22 May 2017

No Use Ploughing the Air

C. H. Spurgeon, "Things Not Worth Trying," John Ploughman's Talk (Philadelphia: Henry Altemus, 1896), p. 93:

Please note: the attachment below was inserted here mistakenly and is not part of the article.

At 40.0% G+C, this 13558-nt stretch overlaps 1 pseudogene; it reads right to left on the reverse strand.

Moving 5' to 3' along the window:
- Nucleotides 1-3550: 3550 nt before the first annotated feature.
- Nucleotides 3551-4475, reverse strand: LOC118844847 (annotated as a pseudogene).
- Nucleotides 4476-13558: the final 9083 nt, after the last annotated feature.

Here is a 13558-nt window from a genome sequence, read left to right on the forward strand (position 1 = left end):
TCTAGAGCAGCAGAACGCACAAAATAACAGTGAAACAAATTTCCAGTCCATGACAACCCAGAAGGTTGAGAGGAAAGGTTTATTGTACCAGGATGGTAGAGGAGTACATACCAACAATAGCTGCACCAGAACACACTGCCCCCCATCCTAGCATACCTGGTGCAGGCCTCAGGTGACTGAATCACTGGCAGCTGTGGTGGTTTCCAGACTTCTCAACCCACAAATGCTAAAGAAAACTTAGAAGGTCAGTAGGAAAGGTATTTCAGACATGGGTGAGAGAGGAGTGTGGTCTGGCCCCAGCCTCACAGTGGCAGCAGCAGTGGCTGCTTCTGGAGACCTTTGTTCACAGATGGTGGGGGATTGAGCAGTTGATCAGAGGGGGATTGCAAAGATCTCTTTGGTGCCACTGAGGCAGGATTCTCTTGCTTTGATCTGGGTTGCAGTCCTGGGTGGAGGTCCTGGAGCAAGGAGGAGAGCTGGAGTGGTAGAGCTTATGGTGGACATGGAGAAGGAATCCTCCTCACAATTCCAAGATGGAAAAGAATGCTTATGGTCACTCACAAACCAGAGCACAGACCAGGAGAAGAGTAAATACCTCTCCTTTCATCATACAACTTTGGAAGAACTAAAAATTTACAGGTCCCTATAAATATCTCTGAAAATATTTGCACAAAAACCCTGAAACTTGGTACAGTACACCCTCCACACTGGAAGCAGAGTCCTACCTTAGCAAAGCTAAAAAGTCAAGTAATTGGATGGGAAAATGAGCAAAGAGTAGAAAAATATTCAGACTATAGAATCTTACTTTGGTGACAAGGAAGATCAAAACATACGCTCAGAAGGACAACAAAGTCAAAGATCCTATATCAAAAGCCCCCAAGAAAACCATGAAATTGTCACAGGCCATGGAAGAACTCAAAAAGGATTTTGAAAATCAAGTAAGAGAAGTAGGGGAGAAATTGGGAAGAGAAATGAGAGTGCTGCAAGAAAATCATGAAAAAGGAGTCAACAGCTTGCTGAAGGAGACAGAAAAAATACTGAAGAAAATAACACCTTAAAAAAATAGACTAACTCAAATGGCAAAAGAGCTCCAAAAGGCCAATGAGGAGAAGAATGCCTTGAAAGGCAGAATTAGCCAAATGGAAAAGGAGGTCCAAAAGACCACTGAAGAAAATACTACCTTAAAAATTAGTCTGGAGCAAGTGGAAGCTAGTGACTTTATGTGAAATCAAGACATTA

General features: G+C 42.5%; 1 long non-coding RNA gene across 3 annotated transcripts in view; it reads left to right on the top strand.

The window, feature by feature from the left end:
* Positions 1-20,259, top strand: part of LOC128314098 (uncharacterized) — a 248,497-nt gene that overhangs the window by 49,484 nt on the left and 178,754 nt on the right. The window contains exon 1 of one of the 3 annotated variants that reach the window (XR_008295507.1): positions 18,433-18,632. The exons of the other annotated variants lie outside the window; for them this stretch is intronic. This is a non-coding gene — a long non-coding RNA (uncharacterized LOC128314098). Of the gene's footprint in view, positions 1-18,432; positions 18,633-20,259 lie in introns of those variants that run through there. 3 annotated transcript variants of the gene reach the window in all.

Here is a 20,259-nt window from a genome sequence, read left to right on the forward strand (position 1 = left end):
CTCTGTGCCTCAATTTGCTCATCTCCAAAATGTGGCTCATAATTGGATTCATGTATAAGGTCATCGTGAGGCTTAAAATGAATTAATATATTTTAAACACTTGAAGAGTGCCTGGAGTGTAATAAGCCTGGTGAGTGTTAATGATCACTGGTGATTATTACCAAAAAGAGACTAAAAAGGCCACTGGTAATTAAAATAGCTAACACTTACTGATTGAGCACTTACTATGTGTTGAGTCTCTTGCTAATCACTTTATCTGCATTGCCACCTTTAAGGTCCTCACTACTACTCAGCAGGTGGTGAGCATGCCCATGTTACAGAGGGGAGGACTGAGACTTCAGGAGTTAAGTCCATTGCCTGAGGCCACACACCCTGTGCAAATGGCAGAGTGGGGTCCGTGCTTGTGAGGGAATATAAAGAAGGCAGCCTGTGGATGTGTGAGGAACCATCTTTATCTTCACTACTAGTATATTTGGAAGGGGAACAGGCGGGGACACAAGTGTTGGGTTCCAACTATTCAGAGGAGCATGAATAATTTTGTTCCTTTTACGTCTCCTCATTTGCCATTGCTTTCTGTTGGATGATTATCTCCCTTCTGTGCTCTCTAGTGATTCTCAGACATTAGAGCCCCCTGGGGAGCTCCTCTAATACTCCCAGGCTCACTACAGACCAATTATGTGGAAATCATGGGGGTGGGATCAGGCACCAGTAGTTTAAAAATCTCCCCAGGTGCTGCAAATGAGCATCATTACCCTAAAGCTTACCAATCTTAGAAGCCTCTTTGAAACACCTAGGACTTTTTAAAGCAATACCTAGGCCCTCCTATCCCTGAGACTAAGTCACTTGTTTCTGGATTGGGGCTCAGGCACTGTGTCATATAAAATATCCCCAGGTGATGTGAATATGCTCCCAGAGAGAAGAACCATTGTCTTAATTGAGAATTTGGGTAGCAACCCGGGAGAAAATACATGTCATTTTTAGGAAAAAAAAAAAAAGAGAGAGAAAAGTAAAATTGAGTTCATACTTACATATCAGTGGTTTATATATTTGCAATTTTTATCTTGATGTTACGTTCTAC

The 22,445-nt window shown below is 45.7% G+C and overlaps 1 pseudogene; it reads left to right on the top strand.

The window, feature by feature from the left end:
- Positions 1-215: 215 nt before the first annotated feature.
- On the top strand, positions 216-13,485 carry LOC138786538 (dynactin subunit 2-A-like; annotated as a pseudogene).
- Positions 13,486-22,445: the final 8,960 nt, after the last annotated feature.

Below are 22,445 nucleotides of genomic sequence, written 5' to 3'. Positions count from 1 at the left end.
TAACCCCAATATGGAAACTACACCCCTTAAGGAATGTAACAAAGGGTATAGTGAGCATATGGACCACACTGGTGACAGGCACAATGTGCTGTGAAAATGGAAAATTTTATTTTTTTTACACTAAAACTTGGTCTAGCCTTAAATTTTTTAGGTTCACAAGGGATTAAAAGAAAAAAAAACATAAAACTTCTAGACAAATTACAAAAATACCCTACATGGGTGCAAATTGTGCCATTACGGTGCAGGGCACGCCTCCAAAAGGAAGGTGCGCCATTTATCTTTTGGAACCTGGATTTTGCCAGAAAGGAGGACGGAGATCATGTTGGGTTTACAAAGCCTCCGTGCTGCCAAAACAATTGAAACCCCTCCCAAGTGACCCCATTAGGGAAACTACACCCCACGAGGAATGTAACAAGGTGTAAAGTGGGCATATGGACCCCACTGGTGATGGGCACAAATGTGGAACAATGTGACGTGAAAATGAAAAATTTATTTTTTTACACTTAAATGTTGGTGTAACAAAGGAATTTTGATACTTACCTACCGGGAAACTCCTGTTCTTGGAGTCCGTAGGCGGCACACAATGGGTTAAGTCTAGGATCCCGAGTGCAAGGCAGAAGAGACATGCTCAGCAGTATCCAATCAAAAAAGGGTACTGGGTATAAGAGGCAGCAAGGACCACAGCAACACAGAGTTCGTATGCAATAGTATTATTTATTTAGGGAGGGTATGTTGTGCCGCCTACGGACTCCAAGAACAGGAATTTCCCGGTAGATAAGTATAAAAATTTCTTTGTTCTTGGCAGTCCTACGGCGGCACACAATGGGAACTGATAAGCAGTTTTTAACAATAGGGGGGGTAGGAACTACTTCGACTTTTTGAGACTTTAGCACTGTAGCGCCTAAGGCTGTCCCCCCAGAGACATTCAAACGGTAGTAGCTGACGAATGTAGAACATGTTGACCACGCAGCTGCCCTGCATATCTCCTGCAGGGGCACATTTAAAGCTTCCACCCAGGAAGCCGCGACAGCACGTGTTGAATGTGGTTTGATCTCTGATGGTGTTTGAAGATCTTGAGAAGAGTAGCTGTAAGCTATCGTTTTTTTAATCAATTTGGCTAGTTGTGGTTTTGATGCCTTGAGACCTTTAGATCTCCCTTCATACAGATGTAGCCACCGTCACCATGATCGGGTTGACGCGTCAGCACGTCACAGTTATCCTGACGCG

Long ago my experience taught me not to dispute with anybody about tastes and whims; one might as well argue about what you can see in the fire. It is of no use ploughing the air, or trying to convince a man against his will in matters of no consequence. It is useless to try to end a quarrel by getting angry over it; it is much the same as pouring oil on a fire to quench it, and blowing coals with the bellows to put them out. Some people like rows — I don't envy their choice; I'd rather walk ten miles to get out of a dispute than half-a-mile to get into one. I have often been told to be bold, and take the bull by the horns, but, as I rather think that the amusement is more pleasant than profitable, I shall leave it to those who are so cracked already that an ugly poke with a horn would not damage their skulls.